As someone new to the game my plays have been mainly two-handed solo, but with all the big scenarios from Overlord up to triple overthrough. I did however print and play versions of all the reference cards and I was looking for some longer games which many new to the game are not. I saw it as a stress test of my organization system as well. Tripleoverthrough took at least 45 minutes to setup alone, but since I was taking the role of six different players I figured well I was getting six games worth of experience. :stuck_out_tongue_winking_eye:

Nobody normal is going to do that, but I can recommend for those looking to learn or brush up the very soon to be defunct memoir 44 steam solo play on the app which does not mess up any rules. I thought it very good training and a very fast way to play and you just pick a side with a lower chance of winning to adjust difficulty. You can’t buy it anymore and it is dead I believe around April 23, 2023 (being removed from steam and no solo bots on the Board Game Arena implementation.) What I did not like about it as an intro is it is pretty easy to get divorced from the theme of the scenarios:

  1. I never read the intros
  2. Setting up while readying the intro allows you to digest it and get the lay of the land.
  3. No army men or miniatures. The game is pretty bland without it.

So if you know what you’re getting into its not a bad way to go plus my table had another hog on it, so it allowed me to play when I wasn’t wanting to tear down the game in place and just wanted a refresher plus some “competitive” play.

I generally don’t like getting in over my head, but with all the cards it worked surprisingly well. (And it has to be said just dealing the cards and getting them on both sides of the table with my two sets takes a lot of time so when I’m more experienced I’ll definitely just put out the ones I feel are needed.) If just playing a regular size scenario one set of reference cards is more than enough, but with the bigger maps I definitely liked two of everything so I didn’t have to move around the table even more.

I have to say as a novice with a lot of the toys available I’m actually looking for the more diverse scenarios that stretch a collection and in doing so I’m finding quite a few very interesting battles that I’m greatly looking forward to playing. Everyone sez play the official scenarios, but I’m much more likely (for right or for wrong) to try to field something with all the toys and rules in play. I can’t lose playing solo? :upside_down_face:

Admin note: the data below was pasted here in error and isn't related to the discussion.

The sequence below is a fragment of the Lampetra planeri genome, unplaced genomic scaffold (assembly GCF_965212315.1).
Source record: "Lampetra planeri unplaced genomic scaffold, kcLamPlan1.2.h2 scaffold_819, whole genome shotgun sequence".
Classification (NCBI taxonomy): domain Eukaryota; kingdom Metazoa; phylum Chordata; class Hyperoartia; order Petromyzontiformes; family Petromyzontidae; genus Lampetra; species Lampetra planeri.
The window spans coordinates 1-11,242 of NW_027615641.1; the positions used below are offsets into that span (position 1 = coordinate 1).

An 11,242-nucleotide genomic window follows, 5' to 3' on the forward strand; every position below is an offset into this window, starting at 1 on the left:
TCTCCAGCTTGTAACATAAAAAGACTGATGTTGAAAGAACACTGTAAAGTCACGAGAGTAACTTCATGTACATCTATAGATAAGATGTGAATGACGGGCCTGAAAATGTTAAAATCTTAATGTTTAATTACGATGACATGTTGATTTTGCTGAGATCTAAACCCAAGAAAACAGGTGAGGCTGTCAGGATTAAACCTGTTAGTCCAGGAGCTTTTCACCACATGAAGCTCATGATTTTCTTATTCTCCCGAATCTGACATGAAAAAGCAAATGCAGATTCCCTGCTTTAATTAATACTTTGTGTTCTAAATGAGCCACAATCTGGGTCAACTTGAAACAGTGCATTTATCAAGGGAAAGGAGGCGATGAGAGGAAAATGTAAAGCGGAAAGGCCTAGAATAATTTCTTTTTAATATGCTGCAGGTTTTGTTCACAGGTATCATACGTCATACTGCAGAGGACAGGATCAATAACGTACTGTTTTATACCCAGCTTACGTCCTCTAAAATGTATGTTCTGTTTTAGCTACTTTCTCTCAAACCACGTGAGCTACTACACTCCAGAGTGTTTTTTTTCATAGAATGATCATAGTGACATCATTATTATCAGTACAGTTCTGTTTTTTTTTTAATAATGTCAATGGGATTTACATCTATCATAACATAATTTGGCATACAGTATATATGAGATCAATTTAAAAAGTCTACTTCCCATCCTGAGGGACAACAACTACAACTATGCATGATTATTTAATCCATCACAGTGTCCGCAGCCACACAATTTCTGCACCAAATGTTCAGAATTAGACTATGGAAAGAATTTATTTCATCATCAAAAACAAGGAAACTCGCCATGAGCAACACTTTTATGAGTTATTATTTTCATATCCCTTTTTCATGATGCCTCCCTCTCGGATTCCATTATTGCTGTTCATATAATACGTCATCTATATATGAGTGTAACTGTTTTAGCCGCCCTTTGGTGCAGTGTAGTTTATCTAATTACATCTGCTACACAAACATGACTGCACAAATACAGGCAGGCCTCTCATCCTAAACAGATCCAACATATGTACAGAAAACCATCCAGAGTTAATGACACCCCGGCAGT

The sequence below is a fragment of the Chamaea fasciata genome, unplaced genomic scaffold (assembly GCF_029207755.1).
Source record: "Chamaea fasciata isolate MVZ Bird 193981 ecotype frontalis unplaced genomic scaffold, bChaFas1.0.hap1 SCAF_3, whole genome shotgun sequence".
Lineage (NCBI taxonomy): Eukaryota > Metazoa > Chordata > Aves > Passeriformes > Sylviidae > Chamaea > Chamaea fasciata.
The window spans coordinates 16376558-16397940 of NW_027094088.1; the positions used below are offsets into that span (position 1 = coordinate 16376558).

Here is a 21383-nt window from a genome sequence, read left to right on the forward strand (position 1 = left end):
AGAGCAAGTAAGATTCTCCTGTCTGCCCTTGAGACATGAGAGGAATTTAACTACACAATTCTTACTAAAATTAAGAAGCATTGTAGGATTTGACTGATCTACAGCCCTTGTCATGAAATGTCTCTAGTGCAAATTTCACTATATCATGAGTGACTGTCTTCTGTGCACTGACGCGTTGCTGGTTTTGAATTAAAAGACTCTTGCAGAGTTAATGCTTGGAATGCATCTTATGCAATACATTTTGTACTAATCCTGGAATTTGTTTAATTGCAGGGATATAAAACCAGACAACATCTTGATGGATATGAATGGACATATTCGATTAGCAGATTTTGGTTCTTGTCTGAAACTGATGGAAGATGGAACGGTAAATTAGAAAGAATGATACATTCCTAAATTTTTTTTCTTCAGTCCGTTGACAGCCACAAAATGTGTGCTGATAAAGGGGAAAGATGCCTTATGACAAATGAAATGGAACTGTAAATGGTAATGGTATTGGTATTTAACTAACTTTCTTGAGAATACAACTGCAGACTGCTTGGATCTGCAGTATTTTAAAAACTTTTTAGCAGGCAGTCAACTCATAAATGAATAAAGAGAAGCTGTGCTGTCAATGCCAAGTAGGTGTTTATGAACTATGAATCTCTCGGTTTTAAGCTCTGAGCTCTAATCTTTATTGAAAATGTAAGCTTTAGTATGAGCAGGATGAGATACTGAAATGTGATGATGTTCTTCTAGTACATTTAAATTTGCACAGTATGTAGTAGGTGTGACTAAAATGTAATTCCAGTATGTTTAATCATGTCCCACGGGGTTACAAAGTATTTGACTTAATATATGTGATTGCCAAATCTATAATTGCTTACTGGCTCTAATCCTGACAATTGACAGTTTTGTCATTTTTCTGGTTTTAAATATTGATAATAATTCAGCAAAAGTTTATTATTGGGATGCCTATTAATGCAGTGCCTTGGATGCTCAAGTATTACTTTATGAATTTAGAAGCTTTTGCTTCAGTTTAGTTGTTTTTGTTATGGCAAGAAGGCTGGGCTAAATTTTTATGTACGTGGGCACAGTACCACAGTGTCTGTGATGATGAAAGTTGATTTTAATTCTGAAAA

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You beat me to the research PragueImp! My go to youtube viewing of late has been the World War Two channel which has been in the process of doing a weekly show recapping what happened (80 years ago) trying to give a week by week feel to the war. They are on week 237 of the war and I’m catching up and around episode 165. I think this is where I heard of the Nigerians:

8 minutes in or so, but this was just the start…ah and this is the one haha

Its a great show to get very interesting tidbits and I suppose scenario ideas for those with such aspirations. I’m interested in the tank bling. :heart_eyes: I like how the show has been divided as well with the tandem series called the war against humanity which focuses on the many war crimes and atrocities keeping the above series more compact for those interested in the battles and background.

I just love getting into the details and how they relate to scenarios. Memoir 44’s flexibility and vast number of scenarios make it hard to beat on this front.

I’ve been expanding my miniatures for the game and really need help on that front especially for more infantry like figures. Right now I’ve been on an armor binge with a lot of oversize minis with some cheap light tanks from Axis and Aliies miniatures game and model kits for 1/144 scale minis. There are some very easy, roughly sprayed ones on AliExpress for about a $1 per miniature (and may be assembled quickly without glue). I’m in the midst of a Miniature Tanks Company order and they’ve proven a lot more work. Buying soldiers is much more easier and I have gotten some Italian mountian troops and Russian cossacks for cavalry, also got Siberian rifleman for ski/mountain troops as well which I want to work into some regular scenarios as they have a mythology that is quite thematic. So very interested on your commonwealth forces minis etc. and approaches. I’ve got a ton of the regular Memoir 44 stuff so this is more bling for me.

I’m off to lunch and some more World War Two viewing.